Real lives

Real lives

 

Everybody Wins: Georgia’s Healthy Lifestyle Initiative

© UNICEF/Geo-2005/Khakhaleishvili
Final sport tournament in Kobuleti, west Georgia

By John Mackedon for UNICEF

November 2005


The sleepy autumn silence that usually hangs over the town of Akhmeta, in Georgia’s eastern region of Kakheti, on a typical Sunday afternoon is suddenly shattered by cheers and screams of excitement that erupt from the gymnasium at Akhmeta’s School #2, reminding residents and passers-by that today is not a typical Sunday.  Inside the gymnasium fifty competitors and coaches, dressed in blue and white uniforms bearing the UNICEF logo, from the second school and the nearby secondary school in Alvani are competing in a variety of different sporting events while more than one-hundred spectators cheer on their respective team for today’s regional championship for a country-wide competition bearing the tagline: “Follow Sport – Feel Healthy Lifestyle,” a UNICEF and Government of the Netherlands supported initiative that is being carried out by the Georgian Ministry of Education and Science in collaboration with the Georgian Ministry of Culture and Sport.

“I have nothing but good things to say about this program,” says Akaki Noniashvili, director of the Sports School in Akhmeta, “many kids have been actively involved in this initiative and I thank UNICEF for this.”

Following a series of 8 events that have included a sack race, a one-footed race, a lay-up contest and an event wherein a balloon is coaxed across the gym and back with a ruler, the final event – bowling – will now break the tie and decide which team will continue on to the capital Tbilisi in December for the national finals and which team will stay home.  Spectators from both schools hold banners saying “Participants From the Second School are the Champions,” and “We support Alvani,” and anxiously hold their breath every time the orange basketball is rolled toward the ten plastic pins lined up on the other side of the gymnasium.  As the day’s excitement has thus far included a dramatic last second come-from-behind victory in the balloon contest, a David and Goliath story wherein the younger and smaller participant was able to topple his opponent in an earlier, sumo-like contest and a timed gymnastic event that was decided by 22-hundredths of a second, it is not surprising that a final few pins will now settle the final outcome.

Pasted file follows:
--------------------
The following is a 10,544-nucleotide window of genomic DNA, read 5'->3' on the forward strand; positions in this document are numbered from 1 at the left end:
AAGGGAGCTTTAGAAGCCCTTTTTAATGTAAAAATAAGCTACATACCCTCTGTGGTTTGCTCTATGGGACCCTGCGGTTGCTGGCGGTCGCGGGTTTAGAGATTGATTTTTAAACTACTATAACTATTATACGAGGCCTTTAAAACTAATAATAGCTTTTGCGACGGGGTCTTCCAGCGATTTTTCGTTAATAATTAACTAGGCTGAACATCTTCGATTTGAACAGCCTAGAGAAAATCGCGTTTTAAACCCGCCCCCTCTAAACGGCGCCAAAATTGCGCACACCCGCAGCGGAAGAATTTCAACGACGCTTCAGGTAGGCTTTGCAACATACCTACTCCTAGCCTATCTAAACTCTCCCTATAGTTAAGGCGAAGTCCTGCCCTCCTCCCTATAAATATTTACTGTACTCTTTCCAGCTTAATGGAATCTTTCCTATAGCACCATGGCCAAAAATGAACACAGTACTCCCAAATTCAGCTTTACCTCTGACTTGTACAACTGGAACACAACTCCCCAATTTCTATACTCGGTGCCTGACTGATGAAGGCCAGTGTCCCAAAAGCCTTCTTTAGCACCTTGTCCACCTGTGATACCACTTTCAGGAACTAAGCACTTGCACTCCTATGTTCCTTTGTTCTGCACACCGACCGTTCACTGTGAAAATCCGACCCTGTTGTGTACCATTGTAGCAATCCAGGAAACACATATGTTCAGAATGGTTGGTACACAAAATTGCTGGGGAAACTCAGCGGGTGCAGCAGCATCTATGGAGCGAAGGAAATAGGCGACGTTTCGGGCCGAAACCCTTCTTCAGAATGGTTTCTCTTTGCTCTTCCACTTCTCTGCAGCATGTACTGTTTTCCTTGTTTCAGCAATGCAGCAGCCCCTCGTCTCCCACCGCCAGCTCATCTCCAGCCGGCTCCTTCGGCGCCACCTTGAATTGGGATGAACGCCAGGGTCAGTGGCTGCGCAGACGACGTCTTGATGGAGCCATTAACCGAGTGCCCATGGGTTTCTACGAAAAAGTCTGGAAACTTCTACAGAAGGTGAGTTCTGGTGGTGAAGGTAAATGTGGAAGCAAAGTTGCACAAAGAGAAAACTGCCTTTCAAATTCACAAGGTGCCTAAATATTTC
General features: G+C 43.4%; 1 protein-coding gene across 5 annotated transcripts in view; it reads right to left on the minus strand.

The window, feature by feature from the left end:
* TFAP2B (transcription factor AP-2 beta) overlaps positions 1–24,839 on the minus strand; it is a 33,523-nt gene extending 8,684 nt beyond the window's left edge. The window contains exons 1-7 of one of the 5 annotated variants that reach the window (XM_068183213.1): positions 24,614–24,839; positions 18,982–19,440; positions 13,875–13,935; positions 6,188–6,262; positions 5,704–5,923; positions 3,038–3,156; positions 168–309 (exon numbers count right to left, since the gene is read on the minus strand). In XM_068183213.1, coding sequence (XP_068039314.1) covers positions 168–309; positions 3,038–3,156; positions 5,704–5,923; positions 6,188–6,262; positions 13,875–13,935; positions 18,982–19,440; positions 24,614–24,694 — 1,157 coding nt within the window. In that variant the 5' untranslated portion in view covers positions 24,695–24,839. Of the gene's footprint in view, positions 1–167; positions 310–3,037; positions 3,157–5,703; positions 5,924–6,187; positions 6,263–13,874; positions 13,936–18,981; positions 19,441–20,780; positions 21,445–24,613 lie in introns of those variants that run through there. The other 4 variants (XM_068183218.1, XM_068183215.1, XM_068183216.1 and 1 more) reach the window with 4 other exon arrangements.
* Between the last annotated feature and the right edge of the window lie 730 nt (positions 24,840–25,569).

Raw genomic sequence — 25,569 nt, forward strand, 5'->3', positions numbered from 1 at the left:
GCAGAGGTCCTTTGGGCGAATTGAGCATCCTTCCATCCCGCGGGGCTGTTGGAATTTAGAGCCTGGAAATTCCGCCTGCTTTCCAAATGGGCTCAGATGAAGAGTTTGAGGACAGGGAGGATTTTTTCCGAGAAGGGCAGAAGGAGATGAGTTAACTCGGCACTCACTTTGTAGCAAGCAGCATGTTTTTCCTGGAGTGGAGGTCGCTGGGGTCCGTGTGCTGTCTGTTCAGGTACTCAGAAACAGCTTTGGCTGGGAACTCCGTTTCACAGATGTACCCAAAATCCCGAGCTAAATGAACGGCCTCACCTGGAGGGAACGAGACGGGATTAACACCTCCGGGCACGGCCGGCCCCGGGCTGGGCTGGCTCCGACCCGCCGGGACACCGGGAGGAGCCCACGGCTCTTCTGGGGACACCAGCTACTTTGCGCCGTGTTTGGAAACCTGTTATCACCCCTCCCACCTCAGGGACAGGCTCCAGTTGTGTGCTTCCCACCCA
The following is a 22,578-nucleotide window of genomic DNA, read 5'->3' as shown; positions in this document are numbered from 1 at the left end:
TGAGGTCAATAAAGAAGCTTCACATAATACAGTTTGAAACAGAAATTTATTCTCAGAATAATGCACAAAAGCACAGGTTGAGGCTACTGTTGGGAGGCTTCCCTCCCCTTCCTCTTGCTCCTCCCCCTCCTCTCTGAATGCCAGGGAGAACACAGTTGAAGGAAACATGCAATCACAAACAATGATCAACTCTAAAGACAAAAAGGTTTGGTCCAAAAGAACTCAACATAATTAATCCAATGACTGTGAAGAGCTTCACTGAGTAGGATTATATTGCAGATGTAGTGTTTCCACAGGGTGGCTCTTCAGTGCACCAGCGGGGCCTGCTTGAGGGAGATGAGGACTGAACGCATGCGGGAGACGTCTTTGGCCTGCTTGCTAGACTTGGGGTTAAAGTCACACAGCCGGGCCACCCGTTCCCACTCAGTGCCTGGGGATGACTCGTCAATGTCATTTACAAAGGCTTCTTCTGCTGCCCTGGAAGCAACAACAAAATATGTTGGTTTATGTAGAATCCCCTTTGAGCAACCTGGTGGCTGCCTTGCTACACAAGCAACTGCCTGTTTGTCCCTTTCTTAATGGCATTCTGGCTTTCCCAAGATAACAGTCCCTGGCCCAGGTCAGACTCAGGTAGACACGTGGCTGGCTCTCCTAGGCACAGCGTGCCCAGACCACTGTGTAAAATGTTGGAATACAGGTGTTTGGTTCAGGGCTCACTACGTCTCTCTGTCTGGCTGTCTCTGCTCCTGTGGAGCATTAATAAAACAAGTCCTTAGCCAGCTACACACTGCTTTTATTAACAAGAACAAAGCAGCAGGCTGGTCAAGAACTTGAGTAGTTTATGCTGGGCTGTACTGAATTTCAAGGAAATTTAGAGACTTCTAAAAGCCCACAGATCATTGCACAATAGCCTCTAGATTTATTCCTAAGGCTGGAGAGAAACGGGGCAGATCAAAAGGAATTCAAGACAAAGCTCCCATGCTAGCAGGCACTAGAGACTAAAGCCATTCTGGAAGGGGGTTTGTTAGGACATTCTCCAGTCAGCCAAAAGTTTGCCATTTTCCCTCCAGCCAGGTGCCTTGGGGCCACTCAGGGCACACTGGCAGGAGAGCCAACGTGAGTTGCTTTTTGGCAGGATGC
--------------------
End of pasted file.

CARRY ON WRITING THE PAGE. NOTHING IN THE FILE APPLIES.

This competition is just one aspect of the healthy lifestyle initiative being implemented throughout Georgia, which promotes education and physical activities to promote a healthier lifestyle for school children all through the country.  Along with the competition, which is taking place in fifty schools in five regions in the country and which will last from October until December, sports equipment has been provided, sport classes have been renovated – including the gymnasium at Akhmeta’s School #2 – and information and educational materials addressing the dangers of tobacco, drugs and AIDS have been widely distributed among the nation’s youth.  These initiatives are supported at all levels of education – a reality that is evidenced by the fact every grade, from the first to the eleventh, is represented by at least one participant during each stage of the programme sponsored competition.

“This is a very important initiative and I am thankful that my son and his friends are involved,” says Dali Damkhetelashvili, whose 14-year-old son is competing for School #2, “my son has been very active since this tournament began – every morning he has been going out with his friends at 7 a.m. to train – rain or shine.”

Today that training has paid off.  While both teams fought a tough battle, only one could claim victory.  In the end, the hands of the competitors from School #2 proved steadier than their opponents’ and the 26 extra pins that were toppled by participants from Akhmeta’s second school allowed that team to take home the regional trophy. 

“Today was great,” exclaims 9 year-old Vaniko Churchkheleshvili – a participant from School #2, “our opponents were strong, but we were able to win.  This is the first time in my life that anything like this has happened in my life and I want to thank UNICEF.”

In addition to the trophy and the chance to claim victory at the national level, pupils at School #2 were also presented with a new table tennis set to accompany the other equipment that has been provided them during this programme.  Pupils from the Alvani were also rewarded for their efforts and given a camera to help document sporting events in the future.  But above all, participants from both schools, as well as all participants throughout the country were ultimately rewarded with an increased awareness of health related issues and the opportunity to become more healthy and active in their daily lives as a result of this initiative.

“We trained hard all month and I feel more powerful as a result,” says Vasili Elanidze, 14 – a participant from Alvani, “we lost today, but that is o.k. – I just hope this whole thing continues.” 

The increased power that Vasili feels, the excitement expressed by Vaniko and the satisfaction felt by Dali all indicate that this strive towards a healthier lifestyle is destined to continue, proving that regardless of the outcome of any competition everybody is a winner in this program.

For more information:

Maya Kurtsikidze, Communication Officer, UNICEF Georgia. Tel: (+ 995 32) 23 23 88. email: mkurtsikidze@unicef.org

 

 

 
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